- Captain Dylan Hartley discusses the third and final Test vs SA
- “We want to lay down a marker for Twickenham in November” – Hartley
The series may be ceded to South Africa but England captain Dylan Hartley says there is no lack of motivation for the third Test against the Springboks in Port Elizabeth on Saturday.
According to the Norhampton Saints hooker, who leads England for the first time on the occasion of his 42nd cap, there are no meaningless games in the Test arena and Stuart Lancaster’s side want to lay down marker before welcoming the Boks to Twickenham in the autumn.
And the 26-year-old, skippering the side due to Chris Robshaw’s thumb injury, believes they can carry some psychological advantage after surging back from 19 points down in the second Test to be within a try of snatching the lead.
“We can take a psychological advantage into the third Test because we’re an 80-minute team that will go to the end,” said the 26-year-old. “I have no doubt that South Africa are going to come and be full on but for us to take a scalp out here will be huge.
“In Test matches you want to win every game. I’ve heard [South Africa captain Jean] De Villiers say that he wants to win as well but as they’ve won the series I think we’ve got more to play for as a team.
“We want to go out of this tour with a win under our belts and that would lay down a marker for when they come over to Twickenham in November.”
Photo: Getty Images
Concurring with returning flanker James Haskell, Hartley says that ambition rests on winning the one-on-one collisions with South Africa’s big ball carriers and swiftly realigning as a connected defensive unit.
Adding that England’s high defensive standards from the RBS 6 Nations have fallen just enough to allow South Africa the ascendency, he said: “In both Test we’ve let them have periods of the game where they’ve got the momentum and they’ve scored soft tries. In the Six Nations we prided ourselves on our defence and that has slipped up a bit here.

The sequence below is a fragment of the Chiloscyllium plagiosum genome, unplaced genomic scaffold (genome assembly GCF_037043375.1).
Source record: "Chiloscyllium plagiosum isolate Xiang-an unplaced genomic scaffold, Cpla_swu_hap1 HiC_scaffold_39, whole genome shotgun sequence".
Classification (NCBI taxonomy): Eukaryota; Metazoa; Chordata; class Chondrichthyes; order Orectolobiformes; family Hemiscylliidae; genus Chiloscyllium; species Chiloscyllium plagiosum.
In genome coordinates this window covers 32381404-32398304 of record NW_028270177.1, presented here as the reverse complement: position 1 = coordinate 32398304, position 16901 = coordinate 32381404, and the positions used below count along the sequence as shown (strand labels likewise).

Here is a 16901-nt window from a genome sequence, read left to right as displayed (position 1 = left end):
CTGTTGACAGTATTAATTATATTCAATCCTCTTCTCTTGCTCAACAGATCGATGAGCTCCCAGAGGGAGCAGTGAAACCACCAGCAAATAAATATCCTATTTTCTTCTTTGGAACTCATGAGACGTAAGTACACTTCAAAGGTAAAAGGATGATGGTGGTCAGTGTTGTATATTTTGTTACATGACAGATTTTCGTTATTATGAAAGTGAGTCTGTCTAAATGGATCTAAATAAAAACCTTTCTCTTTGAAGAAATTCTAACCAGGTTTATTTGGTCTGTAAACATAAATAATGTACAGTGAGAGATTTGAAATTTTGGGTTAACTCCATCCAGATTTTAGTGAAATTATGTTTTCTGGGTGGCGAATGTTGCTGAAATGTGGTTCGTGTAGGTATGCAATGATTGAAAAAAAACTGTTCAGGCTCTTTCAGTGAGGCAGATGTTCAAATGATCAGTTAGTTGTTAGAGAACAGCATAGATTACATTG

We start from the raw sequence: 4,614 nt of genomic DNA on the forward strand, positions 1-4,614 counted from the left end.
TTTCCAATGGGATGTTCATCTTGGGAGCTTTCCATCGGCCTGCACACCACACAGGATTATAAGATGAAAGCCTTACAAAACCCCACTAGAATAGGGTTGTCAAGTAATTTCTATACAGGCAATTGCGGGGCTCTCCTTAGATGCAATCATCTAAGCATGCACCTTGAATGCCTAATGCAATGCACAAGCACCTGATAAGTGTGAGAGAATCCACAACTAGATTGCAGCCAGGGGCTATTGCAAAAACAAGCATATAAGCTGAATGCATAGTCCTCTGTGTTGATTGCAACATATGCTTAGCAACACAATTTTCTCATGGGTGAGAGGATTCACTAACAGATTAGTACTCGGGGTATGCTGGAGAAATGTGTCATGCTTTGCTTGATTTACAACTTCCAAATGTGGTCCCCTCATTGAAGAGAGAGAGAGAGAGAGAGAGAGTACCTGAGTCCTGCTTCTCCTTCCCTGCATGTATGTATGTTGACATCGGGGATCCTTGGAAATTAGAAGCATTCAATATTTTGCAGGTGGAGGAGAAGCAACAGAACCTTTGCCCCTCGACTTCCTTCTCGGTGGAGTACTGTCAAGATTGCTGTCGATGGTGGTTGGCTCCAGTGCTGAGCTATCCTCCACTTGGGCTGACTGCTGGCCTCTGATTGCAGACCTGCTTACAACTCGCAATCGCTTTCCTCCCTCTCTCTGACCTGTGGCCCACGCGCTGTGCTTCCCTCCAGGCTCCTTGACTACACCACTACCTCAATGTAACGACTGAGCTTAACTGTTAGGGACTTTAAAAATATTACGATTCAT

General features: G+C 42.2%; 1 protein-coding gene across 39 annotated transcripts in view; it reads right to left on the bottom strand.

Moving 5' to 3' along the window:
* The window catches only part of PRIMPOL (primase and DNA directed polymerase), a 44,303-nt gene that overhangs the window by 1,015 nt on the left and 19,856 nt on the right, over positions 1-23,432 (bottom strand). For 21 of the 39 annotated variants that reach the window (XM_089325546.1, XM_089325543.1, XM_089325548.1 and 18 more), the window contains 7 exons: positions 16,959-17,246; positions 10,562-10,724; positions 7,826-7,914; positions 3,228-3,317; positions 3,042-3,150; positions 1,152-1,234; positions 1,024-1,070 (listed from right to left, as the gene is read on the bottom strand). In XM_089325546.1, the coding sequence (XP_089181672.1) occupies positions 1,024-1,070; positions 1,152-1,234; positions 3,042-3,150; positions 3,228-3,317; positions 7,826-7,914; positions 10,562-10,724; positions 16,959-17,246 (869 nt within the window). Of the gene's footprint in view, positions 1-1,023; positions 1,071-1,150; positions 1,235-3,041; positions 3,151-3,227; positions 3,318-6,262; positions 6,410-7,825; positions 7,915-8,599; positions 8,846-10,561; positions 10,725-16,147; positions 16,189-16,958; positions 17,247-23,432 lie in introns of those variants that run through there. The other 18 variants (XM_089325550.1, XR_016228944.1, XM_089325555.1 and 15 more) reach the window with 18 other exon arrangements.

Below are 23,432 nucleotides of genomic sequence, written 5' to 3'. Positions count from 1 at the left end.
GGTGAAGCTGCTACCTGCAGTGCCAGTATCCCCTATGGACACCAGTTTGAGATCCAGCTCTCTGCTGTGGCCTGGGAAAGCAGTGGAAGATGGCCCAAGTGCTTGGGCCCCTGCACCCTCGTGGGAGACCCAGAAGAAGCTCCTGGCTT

“As South Africa have proved they’re a dangerous team when they get momentum and that is all about their big ball carriers getting over the gain line.
“So first and foremost it’s about stopping their big runners first phase, slowing their ball, resetting the ruck and getting off the line to get them again.”
Photo: Getty Images
Hartley is a strong leadership presence around the England camp but admits he is “overwhelmed” to be entrusted with the responsibility of captaining the team by Lancaster.
Retaining a playful sense of humour at the appropriate time is a one of the New Zealand born No.2’s strengths and it was evident in his discussion of his first international captain’s run, but only after outlining his intense pride in the position.
Hartley added: “It’s a huge honour and I’m a bit overwhelmed by it but I’ve got my head around it so it’s now business as usual. This is a privilege and one I’m taking with two hands, it’s unfortunate for Robbo [Chris Robshaw] but I’m flattered that Stuart came to me.
“It [captain’s run] is probably my favourite day of the training week: it’s player driven so the coaches just sit to the side and have no real input into training. We keep it short and sharp.
“The ten manages the game along with nine, so the captain’s run is more about Toby Flood and Danny Care taking charge of things.”